After Bombastic Election, World May Welcome a More Muscular U.S. Foreign Policy
On election night, Bill Clinton’s former State Department spokesman describes a Hillary Clinton doctrine: diplomacy backed by force.
NEW YORK — After a presidential election that has damaged U.S. standing worldwide, the more muscular foreign policy that Democratic nominee Hillary Clinton is promising may be precisely what’s needed, according to a former top State Department official.
Former Assistant Secretary of State for Public Affairs Jamie Rubin — who rode the spokesman’s podium at Foggy Bottom during Bill Clinton’s administration and is now stumping for Hillary Clinton — said the Democrat is ready to back American diplomacy with military force.
“She’s well aware that for our diplomacy to be successful it needs to be backed up by our resolve and our willingness to act if necessary militarily,” Rubin told Foreign Policy at the Javits Center in New York, where Hillary Clinton is holding her election night event.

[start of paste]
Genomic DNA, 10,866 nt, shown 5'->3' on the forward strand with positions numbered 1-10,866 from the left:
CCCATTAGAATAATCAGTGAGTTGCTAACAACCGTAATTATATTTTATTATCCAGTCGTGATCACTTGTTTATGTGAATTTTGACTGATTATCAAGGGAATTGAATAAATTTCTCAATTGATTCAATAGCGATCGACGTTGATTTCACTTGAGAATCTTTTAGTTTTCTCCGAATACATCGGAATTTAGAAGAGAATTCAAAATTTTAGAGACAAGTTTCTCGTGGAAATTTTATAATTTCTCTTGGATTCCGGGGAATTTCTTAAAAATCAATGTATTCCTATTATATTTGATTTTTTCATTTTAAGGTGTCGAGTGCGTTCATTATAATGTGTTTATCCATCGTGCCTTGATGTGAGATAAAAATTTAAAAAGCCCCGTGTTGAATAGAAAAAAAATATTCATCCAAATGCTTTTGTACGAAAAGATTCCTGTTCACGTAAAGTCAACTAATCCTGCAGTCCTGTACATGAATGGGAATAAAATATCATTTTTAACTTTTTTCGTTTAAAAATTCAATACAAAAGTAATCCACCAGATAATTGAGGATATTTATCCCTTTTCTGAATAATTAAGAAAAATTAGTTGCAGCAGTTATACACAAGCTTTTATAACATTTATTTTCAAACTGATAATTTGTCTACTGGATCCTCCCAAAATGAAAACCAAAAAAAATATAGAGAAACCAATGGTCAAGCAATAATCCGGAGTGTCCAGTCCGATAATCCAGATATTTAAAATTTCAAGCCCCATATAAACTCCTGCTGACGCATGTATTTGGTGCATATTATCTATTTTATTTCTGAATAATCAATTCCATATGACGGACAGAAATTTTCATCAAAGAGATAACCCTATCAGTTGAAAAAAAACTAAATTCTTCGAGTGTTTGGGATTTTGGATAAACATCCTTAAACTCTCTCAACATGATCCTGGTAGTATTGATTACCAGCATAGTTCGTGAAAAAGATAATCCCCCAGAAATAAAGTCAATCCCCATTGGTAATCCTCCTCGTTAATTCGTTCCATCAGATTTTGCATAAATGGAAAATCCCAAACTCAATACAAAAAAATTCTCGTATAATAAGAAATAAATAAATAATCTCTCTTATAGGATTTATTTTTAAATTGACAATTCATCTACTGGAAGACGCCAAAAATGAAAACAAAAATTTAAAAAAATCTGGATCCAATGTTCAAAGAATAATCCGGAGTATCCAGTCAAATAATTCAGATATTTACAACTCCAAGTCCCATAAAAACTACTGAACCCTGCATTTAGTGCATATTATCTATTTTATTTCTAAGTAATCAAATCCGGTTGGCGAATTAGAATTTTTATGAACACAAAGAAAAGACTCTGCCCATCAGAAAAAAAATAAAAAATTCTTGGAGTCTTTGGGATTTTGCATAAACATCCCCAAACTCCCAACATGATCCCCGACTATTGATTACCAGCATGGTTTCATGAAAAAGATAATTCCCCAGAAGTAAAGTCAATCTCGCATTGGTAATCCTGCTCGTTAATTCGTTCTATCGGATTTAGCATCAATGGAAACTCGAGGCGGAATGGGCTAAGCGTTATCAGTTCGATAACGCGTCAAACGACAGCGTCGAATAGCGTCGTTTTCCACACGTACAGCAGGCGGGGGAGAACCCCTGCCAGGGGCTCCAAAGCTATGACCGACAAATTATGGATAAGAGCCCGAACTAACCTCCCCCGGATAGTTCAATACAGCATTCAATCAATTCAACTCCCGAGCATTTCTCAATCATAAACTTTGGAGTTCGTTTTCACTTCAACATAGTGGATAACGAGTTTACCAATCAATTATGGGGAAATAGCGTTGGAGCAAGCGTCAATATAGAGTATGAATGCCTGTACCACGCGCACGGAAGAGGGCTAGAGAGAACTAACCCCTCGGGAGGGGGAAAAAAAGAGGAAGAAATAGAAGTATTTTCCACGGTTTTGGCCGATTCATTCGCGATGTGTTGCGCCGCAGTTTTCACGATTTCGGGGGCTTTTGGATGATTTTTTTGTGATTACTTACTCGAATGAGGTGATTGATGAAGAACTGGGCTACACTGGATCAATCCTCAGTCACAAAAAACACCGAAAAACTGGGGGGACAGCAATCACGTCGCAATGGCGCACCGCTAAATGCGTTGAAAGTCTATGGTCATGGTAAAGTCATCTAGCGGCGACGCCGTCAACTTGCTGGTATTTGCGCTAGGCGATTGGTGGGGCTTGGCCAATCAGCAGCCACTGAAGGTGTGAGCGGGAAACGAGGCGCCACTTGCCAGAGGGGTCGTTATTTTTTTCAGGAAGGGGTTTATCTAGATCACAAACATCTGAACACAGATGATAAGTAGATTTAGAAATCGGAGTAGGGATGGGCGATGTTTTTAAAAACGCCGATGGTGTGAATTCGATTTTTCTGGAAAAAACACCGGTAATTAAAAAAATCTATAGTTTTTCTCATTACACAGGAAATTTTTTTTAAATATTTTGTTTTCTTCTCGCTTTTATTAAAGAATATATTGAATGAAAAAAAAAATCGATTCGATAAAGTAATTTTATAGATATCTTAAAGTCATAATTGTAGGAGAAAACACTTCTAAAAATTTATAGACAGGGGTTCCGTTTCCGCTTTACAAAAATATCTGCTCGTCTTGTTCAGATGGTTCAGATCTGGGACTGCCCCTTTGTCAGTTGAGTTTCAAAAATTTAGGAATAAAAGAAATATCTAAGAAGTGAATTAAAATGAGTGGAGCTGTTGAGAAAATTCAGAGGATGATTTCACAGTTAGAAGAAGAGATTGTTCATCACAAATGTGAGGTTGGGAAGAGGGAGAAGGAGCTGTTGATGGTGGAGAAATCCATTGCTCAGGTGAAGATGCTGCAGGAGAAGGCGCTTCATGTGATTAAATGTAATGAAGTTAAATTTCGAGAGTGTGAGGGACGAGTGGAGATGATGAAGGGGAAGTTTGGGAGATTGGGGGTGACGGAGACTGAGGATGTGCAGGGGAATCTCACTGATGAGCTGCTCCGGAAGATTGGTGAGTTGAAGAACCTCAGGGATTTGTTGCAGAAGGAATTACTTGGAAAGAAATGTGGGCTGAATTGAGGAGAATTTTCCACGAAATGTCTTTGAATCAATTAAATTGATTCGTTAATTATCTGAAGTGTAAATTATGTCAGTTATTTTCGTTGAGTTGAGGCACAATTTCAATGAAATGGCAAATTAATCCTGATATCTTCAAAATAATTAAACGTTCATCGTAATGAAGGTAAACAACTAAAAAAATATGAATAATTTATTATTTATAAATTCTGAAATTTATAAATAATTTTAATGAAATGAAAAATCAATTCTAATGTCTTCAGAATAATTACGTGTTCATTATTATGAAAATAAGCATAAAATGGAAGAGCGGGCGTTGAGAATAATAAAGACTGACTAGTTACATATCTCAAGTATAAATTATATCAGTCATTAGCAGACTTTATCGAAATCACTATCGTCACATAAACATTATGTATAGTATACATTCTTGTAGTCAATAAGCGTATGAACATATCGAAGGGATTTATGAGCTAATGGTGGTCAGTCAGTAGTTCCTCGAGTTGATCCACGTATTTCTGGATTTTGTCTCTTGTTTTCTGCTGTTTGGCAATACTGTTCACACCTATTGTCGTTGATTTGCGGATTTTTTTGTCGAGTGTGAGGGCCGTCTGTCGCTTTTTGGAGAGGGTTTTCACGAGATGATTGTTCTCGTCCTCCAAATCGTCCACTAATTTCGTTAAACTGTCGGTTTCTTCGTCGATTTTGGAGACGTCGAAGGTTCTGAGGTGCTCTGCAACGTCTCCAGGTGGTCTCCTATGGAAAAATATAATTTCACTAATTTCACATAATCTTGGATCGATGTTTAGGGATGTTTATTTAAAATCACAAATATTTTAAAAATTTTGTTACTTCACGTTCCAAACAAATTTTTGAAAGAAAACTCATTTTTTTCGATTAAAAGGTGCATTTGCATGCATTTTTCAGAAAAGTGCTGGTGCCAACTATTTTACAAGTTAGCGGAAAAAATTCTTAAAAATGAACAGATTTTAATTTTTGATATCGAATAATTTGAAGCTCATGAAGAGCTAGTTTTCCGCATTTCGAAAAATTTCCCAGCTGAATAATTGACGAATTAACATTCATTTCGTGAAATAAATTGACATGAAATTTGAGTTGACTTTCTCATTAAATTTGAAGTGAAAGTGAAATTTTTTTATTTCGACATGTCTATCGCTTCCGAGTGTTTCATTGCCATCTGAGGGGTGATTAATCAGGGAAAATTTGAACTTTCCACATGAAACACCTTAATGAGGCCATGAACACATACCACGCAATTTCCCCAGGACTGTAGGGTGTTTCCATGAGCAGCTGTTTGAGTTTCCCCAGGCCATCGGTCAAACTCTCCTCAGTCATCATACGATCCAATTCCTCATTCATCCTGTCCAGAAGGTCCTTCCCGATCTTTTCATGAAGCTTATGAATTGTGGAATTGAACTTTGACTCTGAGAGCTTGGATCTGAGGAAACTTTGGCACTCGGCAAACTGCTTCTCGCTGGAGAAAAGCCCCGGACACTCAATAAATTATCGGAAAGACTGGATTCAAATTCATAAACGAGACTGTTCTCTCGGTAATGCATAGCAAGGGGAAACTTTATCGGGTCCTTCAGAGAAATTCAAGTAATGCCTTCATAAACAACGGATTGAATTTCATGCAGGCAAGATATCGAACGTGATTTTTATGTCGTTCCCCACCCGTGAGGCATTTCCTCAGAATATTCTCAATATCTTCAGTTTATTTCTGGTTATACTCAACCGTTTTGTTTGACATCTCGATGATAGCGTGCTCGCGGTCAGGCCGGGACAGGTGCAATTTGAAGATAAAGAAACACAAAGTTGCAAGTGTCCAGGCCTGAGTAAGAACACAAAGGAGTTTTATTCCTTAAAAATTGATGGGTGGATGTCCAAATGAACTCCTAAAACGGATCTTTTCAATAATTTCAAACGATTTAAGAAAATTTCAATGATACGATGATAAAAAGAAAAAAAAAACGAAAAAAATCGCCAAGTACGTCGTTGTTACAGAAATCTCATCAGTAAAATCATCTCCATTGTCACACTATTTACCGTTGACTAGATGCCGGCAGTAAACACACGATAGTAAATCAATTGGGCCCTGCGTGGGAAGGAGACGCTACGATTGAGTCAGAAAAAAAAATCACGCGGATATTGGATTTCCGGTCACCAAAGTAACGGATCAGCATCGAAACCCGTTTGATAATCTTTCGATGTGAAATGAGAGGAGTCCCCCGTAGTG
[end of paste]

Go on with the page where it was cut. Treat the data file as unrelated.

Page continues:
Still, the euphoria of a likely victory speech here for Clinton now could fade quickly in the face of tough realities at home and abroad.
Rubin’s assessment was particularly grim in light of the nearly six-year Syrian civil war that has killed more than 500,000 people, spurred a global refugee crisis, and confounded President Barack Obama’s administration. Obama has been reticent to deepen the U.S. military’s role in the fight against the Islamic State, but Clinton has indicated she would take a sharper approach.
Careful not to critique Obama, Rubin said Clinton’s suggestion of a no-fly zone reflects a recognition that “if the United States is going to play a diplomatic role, to be able to deliver a successful outcome in Syria, that it needs to have perhaps greater leverage.”
He said Clinton will also have to clean up after Republican nominee Donald Trump, whose suggestions that he would pull back from NATO has spooked U.S. allies.
“We’ve had an election that has unfortunately raised a lot of anxieties around the world, especially for the NATO countries,” Rubin said. “There’s going to need to be a stabilization phase, where people around the world need to be convinced that America’s still the leader and the friend and the indispensable nation.”
But as the Clinton campaign quietly looks ahead to the transition and the next administration, Rubin waved off questions about his potential future role and the next secretary of state.
“Nope,” he said, turning back to his aides. “Nope, nope.”
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